Jul 5, 2017

Danger signs for GOP

Patrick Whittle / AP

CNN yesterday had live coverage of the health-care debate back home, with the headline: "PARADES UNDERWAY AS LAWMAKERS FACE HEAT OVER BILL."

"Popular as sunburn" ... The N.Y. Times front-page's similar ominous findings for the GOP, "With Voters Riled, G.O.P. Senators Lie Low: Health Care Concerns Intrude on July 4 Festivities," by Campbell Robertson, Dave Philipps, Jess Bidgood and Emily Cochrane:

"It is a tough summer for Senate Republicans ... Protesters have held sit-ins at Senate offices, phone lines have been jammed and editorial writers have blasted their states' congressional delegations....
"Many lawmakers seem to have given up on town hall-style meetings and parades. Others are still braving them, knowing they may get an earful on the health care bills."

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Updated 3 mins ago - Politics & Policy

Coronavirus dashboard

Illustration: Sarah Grillo/Axios

  1. Global: Total confirmed cases as of 7:30 p.m. ET: 6,852,810 — Total deaths: 398,211 — Total recoveries — 3,071,142Map.
  2. U.S.: Total confirmed cases as of 7:30 p.m. ET: 1,917,080 — Total deaths: 109,702 — Total recoveries: 500,849 — Total tested: 19,778,873Map.
  3. Public health: Why the pandemic is hitting minorities harder — Coronavirus curve rises in FloridaHow racism threatens the response to the pandemic Some people are drinking and inhaling cleaning products in attempt to fight the virus.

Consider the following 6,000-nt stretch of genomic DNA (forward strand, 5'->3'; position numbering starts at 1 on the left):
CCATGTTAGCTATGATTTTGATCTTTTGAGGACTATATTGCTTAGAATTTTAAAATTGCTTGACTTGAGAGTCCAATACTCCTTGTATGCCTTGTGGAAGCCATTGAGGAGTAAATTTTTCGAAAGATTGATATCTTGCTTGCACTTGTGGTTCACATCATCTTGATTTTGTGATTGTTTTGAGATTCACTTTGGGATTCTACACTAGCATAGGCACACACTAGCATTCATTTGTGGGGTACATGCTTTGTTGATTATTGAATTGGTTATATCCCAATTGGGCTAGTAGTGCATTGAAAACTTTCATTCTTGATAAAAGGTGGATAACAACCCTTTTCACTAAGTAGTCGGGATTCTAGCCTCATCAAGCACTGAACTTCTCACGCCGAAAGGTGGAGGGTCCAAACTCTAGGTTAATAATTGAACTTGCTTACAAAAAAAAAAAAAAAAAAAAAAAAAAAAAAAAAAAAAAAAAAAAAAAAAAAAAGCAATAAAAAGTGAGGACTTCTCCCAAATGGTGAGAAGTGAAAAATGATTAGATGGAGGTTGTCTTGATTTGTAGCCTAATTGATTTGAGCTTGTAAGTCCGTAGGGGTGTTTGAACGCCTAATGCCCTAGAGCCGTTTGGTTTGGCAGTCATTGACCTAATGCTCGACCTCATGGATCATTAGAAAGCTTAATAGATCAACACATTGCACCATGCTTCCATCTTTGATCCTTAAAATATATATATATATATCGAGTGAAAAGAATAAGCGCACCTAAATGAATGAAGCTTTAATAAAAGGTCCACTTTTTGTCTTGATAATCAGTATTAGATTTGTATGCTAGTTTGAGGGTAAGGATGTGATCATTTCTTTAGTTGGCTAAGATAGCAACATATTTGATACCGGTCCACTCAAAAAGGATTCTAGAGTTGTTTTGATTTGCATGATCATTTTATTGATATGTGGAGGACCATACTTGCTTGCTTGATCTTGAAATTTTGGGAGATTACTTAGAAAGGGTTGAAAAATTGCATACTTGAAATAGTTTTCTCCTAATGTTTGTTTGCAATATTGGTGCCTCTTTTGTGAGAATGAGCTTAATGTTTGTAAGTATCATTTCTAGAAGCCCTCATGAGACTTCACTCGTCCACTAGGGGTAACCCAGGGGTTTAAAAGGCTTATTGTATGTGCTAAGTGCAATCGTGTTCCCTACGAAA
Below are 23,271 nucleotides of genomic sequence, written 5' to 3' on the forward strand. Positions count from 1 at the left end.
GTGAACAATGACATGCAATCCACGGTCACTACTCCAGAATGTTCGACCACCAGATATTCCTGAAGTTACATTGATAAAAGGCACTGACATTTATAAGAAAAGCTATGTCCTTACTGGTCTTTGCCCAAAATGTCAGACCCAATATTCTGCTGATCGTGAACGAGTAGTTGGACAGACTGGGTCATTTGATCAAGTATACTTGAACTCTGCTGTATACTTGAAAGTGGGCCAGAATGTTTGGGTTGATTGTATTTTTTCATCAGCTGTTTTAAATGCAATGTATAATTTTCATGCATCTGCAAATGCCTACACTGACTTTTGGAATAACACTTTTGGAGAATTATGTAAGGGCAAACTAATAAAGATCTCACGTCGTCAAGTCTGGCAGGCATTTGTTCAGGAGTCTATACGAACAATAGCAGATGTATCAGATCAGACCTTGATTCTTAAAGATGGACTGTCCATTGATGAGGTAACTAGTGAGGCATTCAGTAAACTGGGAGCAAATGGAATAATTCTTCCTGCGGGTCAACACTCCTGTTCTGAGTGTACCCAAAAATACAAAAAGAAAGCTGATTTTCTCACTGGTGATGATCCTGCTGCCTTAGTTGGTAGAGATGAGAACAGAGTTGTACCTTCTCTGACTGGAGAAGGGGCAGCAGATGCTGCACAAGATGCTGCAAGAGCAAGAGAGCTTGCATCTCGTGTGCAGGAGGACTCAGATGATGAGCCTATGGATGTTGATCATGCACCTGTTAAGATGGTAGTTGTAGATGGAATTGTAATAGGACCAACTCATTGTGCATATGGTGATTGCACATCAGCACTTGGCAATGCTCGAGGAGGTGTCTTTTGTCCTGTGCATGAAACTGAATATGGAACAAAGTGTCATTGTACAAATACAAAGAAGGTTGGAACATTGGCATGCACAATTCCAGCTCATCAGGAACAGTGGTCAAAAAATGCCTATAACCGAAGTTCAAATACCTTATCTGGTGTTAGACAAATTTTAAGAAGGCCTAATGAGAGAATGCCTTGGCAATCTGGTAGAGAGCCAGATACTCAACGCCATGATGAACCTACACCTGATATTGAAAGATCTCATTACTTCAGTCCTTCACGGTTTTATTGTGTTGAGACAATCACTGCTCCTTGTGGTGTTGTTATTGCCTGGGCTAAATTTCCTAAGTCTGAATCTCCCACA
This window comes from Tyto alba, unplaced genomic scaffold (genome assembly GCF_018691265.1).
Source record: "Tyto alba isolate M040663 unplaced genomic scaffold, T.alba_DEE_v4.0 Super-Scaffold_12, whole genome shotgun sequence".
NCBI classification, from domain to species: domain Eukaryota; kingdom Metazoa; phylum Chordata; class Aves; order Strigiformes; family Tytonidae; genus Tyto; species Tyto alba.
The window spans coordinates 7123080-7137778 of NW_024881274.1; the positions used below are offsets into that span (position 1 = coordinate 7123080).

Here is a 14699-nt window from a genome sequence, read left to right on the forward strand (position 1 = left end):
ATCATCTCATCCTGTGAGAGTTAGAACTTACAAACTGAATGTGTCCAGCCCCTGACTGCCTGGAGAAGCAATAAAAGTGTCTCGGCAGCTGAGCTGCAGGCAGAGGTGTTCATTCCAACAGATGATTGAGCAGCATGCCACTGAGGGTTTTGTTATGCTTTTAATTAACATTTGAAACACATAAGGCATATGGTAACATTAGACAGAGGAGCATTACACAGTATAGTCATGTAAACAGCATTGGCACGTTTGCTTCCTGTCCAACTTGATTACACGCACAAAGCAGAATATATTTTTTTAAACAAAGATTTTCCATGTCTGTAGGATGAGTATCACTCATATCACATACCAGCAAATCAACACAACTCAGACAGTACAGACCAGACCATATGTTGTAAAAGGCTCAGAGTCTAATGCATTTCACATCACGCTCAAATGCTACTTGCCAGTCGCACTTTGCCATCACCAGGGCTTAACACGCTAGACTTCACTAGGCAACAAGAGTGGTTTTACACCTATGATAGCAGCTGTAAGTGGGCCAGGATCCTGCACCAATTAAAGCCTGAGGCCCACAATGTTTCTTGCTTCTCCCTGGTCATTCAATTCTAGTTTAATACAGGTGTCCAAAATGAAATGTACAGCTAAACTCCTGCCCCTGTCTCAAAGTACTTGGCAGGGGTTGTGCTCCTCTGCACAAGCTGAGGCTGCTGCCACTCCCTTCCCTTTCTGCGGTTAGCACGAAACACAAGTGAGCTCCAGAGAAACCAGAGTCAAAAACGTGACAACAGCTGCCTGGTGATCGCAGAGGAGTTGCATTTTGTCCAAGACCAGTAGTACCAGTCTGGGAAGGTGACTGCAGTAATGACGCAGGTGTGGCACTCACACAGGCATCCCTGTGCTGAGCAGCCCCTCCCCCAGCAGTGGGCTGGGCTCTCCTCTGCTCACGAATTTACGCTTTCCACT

4. Tech: The pandemic is accelerating next-generation disease diagnostics — Robotics looks to copy software-as-a-service model.
  5. Business: Budgets busted by coronavirus make it harder for cities to address inequality Sports, film production in California to resume June 12 after 3-month hiatus.
  6. Education: Students and teachers flunked remote learning.

George Floyd updates

Protesters in Washington, D.C. on June 6. Photo: Samuel Corum/Getty Images

Thousands of demonstrators are gathering in cities across the U.S. and around the world to protest the killing of George Floyd. Huge crowds have assembled in Washington, D.C., Philadelphia and Chicago for full-day events.

Why it matters: Twelve days of nationwide protest in the U.S. has built pressure for states to make new changes on what kind of force law enforcement can use on civilians and prompted officials to review police conduct.

Why the coronavirus pandemic is hitting minorities harder

Illustration: Aïda Amer/Axios. Photo: Mark Makela/Getty Images

The coronavirus’ disproportionate impact on black and Latino communities has become a defining part of the pandemic.

The big picture: That's a result of myriad longstanding inequities within the health care system and the American economy.